Colorado is in the midst of a housing crisis, and it’s hitting working families hard.
Rents are eating up more and more of paychecks, and home values are rising so high and so fast that most regular folks are no longer able to afford their own home.
I’ve seen it firsthand in my hometown, Commerce City. Ten years ago a house in my neighborhood cost around $150,00 – $200,000. Now you’d be hard-pressed to find anything on the market for under $400,000.
Maybe that means your aging parents on a fixed income can’t afford to downsize as they wish. Maybe it means your kid’s teacher has to commute two hours a day because they can’t afford housing nearby.
It’s clear we need a solution to this crisis that will make sure every hardworking Coloradan can afford to live in a home near where they work and play. It’s a goal that previous generations could reliably achieve, and one that far too many of our neighbors can’t even start to approach.
Last year, Democrats in the state General Assembly invested nearly $500 million in federal pandemic relief funds to construct new affordable housing. Voters followed that up by approving hundreds of millions more to support new affordable housing projects across the state through Proposition 123. This year, we’re doubling down on our investment and bolstering the rights of renters, protecting them from unfair practices that only make our housing challenges worse.
What’s missing from all of these protections and investments is a plan to solve another piece of the puzzle: there simply aren’t enough homes to meet demand. For decades, Colorado communities have prioritized single-family detached homes on one lot. If we want to truly fix the housing affordability crisis, we must find ways to create more housing, now.
Research shows that increasing housing supply by building denser types of housing like duplexes and townhomes also increases affordability.
Unfortunately, these types of homes are often prohibited or tangled up in so much red tape they become effectively unbuildable in many of the communities that need them most. That doesn’t make sense, and it’s exactly the problem our proposal seeks to address.
Local governments have a critical role in determining how and where they grow. But communities must also take responsibility for the impacts they have on surrounding communities.
During my time on the City Council in Commerce City, we worked hard to make housing affordable. But our efforts were always limited. Anything we considered had to begin and end at the city boundary. The housing affordability crisis, however, does not care about local borders. It’s a statewide issue, and it deserves statewide attention.
That’s where Senate Bill 23-213 comes in. We’re proposing a set of clear, commonsense solutions that create a smart, holistic approach to expanding the menu of housing options families and communities are able to choose from. Here are the main ingredients:
First, each city or town should have a complete understanding of its housing needs, today and down the road. You can’t plan a solution without knowing the extent of the problem, so we’ve included resources for assessing our housing needs statewide, regionally, and at the local level. The bill then directs communities to create a plan to meet their housing needs over time, using a range of strategies to keep homes affordable across the income spectrum.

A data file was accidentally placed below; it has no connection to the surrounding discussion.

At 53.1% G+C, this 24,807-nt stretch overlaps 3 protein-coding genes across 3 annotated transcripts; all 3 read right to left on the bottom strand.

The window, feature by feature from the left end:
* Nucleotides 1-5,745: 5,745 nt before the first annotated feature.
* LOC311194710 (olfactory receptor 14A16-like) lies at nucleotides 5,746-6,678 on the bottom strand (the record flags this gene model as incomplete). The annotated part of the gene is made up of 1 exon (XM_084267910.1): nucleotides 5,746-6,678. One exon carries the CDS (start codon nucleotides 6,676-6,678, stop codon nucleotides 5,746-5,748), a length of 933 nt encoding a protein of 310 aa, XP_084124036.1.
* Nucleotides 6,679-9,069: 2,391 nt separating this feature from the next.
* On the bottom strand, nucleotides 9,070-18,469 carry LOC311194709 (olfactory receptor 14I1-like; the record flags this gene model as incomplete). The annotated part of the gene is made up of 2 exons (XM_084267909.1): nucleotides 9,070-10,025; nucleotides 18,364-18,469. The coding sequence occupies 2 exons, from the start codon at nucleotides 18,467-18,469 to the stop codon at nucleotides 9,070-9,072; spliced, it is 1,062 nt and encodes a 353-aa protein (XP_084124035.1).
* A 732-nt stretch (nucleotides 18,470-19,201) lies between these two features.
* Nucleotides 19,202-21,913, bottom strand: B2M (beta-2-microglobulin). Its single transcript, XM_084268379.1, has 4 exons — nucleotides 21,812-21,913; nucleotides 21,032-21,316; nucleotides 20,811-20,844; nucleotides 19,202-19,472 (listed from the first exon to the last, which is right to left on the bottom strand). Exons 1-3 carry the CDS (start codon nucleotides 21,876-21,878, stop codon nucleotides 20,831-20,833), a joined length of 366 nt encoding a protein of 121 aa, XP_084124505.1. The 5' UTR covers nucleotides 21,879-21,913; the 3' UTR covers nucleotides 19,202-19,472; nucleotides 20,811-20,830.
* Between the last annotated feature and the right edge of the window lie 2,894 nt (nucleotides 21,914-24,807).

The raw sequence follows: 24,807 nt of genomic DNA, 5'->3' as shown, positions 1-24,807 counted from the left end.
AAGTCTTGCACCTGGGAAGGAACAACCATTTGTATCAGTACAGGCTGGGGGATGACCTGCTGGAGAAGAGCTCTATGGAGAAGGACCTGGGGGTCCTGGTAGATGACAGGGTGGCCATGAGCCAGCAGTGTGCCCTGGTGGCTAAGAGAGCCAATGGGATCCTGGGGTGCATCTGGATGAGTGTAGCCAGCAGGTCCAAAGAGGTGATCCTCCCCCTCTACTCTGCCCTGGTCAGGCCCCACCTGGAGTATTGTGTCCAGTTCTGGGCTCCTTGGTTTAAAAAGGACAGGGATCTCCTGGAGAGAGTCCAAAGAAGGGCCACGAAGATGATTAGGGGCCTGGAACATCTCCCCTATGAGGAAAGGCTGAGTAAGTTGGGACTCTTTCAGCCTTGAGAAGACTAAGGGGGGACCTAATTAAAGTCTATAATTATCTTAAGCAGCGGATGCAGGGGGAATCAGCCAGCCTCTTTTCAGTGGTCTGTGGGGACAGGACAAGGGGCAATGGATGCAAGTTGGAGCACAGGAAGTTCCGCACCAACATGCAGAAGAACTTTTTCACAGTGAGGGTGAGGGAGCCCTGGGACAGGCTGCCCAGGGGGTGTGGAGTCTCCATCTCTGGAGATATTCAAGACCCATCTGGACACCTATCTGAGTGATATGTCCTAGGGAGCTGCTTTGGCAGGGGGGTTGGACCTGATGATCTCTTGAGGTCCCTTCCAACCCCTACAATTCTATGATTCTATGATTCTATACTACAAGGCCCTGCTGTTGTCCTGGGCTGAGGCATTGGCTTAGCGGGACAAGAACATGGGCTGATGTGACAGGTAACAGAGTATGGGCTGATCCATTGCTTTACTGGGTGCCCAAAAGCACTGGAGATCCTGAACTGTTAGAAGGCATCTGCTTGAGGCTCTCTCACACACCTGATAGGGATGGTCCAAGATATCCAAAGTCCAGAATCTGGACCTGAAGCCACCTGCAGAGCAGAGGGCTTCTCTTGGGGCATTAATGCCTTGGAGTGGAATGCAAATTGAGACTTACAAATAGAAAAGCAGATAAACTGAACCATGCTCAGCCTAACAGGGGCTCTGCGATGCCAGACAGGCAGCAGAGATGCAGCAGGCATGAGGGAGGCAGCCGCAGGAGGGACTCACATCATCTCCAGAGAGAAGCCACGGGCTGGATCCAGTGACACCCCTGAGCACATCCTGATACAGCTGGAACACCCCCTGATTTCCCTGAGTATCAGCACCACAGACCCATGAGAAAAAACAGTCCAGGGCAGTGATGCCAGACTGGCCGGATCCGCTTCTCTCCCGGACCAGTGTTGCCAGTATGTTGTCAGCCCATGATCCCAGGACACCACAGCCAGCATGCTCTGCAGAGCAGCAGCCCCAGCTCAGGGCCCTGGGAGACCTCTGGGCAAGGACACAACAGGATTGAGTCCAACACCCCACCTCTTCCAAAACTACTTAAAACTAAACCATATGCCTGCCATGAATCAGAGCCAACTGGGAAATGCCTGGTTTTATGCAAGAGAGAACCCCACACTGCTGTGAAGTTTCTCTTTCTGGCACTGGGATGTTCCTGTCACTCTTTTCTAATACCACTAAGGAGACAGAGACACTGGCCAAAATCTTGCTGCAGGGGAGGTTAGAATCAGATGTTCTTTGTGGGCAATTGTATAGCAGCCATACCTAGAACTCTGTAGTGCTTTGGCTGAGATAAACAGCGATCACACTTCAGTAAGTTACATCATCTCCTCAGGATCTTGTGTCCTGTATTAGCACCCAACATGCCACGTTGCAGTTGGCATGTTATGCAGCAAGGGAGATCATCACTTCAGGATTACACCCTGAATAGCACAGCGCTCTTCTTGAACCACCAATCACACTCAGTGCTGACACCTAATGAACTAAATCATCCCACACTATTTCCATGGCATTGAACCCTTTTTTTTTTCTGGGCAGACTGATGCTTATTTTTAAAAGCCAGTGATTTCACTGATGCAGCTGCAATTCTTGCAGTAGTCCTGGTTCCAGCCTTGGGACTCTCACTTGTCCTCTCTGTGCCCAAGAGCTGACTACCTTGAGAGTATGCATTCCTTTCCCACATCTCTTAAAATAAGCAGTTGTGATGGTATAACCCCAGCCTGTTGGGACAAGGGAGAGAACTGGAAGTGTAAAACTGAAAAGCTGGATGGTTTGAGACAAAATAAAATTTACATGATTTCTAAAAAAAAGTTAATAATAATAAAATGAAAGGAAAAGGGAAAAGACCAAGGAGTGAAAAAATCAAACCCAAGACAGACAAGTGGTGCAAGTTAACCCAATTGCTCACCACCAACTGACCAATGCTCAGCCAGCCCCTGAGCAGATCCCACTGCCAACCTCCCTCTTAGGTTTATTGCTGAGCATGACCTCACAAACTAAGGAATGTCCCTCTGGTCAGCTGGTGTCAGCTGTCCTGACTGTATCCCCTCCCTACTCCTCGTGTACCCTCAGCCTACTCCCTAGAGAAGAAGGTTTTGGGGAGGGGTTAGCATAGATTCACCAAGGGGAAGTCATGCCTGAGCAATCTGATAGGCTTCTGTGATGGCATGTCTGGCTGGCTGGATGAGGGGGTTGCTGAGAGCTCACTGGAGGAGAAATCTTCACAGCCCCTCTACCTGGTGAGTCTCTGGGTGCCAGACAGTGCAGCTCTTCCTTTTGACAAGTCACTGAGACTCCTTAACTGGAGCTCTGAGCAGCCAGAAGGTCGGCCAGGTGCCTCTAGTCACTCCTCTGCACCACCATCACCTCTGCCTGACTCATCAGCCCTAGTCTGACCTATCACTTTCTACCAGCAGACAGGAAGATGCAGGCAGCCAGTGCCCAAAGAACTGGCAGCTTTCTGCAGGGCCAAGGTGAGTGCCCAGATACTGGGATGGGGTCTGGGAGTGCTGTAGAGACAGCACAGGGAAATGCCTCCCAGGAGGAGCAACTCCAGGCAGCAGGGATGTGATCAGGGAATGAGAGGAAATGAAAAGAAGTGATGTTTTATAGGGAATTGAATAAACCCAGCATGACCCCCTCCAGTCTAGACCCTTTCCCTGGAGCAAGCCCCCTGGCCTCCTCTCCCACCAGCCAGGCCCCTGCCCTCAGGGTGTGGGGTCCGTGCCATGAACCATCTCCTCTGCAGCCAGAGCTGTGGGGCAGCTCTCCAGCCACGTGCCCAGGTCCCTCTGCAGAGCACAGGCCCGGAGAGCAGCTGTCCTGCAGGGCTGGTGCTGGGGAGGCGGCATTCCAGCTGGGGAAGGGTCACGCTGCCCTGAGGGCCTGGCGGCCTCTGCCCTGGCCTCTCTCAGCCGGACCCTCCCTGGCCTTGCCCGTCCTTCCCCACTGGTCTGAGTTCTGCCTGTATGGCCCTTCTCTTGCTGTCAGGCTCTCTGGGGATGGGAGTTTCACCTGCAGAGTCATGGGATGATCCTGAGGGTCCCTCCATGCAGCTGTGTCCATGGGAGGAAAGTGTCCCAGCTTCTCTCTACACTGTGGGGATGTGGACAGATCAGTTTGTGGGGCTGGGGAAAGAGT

Second, to increase the number of available homes, we’re requiring larger cities and towns to allow more types of housing, whether it’s a duplex in downtown Denver, a townhome in Colorado Springs, or a single family home owner who wants to build an accessory dwelling unit in their backyard, we shouldn’t be artificially limiting the type of housing available to Coloradans.
Last, we’re removing restrictions and cutting red tape to increase housing affordability. The bill will make it easier and faster to build manufactured homes and will remove many restrictions on tiny homes. It will also prevent occupancy limits based on familial status, so four friends can live together without breaking the law in cities where it’s not currently legal.
Voters sent state lawmakers a message when they voted to forgo tax refund checks to help fund affordable housing efforts statewide through Prop. 123. With their ballot, they put this at the top of our agenda, and we must meet the moment. We must act to build more housing now.
The solutions we’re proposing focus on eliminating restrictions so we can build more homes that people can afford, quickly. Allowing communities to offer a diversity of homes to help meet demand will unlock the door to homeownership and affordable rent for thousands of our neighbors, and will help ensure every Colorado family is able to have a place to call home.
Dominick Moreno, of Commerce City, represents District 21 in the Colorado Senate, where he is majority leader.
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